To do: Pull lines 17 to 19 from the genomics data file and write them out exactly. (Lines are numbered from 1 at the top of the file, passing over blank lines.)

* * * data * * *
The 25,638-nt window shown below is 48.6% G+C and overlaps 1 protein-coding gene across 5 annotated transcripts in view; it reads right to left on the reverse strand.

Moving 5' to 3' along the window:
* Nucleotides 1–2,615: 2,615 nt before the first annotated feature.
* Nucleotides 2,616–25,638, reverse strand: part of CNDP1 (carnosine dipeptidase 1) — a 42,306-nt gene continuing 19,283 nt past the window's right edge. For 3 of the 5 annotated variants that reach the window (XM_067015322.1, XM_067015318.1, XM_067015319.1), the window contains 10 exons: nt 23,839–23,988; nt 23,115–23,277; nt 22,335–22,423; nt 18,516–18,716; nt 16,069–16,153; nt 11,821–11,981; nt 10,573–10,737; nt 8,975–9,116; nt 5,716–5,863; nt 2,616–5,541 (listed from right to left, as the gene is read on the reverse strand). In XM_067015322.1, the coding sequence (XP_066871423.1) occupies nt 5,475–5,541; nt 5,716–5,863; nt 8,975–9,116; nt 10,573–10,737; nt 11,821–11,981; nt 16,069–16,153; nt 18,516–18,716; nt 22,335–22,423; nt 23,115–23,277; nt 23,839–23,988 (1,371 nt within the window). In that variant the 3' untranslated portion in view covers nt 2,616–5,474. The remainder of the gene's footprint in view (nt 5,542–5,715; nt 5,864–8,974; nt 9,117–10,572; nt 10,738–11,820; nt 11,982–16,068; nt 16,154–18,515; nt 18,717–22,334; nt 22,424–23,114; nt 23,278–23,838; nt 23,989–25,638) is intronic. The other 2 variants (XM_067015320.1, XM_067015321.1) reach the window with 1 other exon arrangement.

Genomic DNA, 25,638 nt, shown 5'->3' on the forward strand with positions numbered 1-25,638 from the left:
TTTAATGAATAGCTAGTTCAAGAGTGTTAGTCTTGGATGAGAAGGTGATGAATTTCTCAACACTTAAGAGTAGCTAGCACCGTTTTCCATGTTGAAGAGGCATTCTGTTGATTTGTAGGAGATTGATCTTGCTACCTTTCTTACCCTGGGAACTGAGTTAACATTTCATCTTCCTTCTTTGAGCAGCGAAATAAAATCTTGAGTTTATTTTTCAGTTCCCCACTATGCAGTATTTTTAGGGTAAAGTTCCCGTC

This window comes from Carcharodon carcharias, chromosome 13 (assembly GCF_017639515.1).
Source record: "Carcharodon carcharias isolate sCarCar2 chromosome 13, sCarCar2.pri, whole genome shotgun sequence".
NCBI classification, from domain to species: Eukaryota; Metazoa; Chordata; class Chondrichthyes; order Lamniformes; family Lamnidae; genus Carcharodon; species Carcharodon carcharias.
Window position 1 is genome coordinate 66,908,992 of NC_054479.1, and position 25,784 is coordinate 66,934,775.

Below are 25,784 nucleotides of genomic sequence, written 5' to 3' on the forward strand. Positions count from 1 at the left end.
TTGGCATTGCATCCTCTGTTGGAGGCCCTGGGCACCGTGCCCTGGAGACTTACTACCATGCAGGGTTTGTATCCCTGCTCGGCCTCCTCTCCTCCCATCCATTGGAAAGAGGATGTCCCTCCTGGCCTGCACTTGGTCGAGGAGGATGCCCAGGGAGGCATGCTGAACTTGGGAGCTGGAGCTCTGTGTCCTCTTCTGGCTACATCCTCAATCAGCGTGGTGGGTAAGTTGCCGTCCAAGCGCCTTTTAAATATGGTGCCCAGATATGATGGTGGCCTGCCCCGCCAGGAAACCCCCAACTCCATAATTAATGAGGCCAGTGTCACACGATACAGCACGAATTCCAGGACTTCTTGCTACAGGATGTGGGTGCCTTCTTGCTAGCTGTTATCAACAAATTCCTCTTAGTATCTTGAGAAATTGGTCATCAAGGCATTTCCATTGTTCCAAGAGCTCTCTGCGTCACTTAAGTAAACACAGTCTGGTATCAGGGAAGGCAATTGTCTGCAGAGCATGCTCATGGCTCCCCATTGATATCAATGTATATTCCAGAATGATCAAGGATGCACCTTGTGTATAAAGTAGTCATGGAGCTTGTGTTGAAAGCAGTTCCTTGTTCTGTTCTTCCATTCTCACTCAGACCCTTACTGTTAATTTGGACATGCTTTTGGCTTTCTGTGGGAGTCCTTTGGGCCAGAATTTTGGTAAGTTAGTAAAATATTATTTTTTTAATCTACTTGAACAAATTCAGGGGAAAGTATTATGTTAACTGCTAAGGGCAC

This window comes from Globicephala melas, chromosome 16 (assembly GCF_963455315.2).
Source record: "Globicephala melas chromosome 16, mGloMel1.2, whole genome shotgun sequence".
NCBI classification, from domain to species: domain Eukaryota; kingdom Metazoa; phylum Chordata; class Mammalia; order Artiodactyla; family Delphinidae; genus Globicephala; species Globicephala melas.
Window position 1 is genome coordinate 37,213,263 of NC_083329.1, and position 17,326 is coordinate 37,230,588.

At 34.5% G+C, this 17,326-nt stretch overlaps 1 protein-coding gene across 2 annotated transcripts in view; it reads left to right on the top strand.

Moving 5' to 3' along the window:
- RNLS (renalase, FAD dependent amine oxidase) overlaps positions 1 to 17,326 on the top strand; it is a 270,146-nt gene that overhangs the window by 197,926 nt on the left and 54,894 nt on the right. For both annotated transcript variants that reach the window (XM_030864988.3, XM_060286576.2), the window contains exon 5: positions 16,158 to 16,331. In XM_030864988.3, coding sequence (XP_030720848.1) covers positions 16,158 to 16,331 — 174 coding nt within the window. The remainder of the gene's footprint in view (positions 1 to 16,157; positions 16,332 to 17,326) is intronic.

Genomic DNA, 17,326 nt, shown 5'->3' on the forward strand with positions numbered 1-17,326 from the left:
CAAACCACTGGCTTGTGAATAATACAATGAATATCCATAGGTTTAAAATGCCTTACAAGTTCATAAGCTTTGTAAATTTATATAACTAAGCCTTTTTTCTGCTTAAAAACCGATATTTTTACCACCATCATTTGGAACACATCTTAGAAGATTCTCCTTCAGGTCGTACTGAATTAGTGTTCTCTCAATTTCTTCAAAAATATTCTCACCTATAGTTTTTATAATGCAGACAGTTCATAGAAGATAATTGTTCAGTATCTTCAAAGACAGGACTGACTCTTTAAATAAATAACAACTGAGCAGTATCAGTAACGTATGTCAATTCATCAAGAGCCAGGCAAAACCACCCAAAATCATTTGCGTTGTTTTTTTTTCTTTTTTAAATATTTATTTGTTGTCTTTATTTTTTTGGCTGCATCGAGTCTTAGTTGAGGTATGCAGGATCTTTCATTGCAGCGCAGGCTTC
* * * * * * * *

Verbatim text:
At 34.5% G+C, this 17,326-nt stretch overlaps 1 protein-coding gene across 2 annotated transcripts in view; it reads left to right on the top strand.

Moving 5' to 3' along the window:
- RNLS (renalase, FAD dependent amine oxidase) overlaps positions 1 to 17,326 on the top strand; it is a 270,146-nt gene that overhangs the window by 197,926 nt on the left and 54,894 nt on the right. For both annotated transcript variants that reach the window (XM_030864988.3, XM_060286576.2), the window contains exon 5: positions 16,158 to 16,331. In XM_030864988.3, coding sequence (XP_030720848.1) covers positions 16,158 to 16,331 — 174 coding nt within the window. The remainder of the gene's footprint in view (positions 1 to 16,157; positions 16,332 to 17,326) is intronic.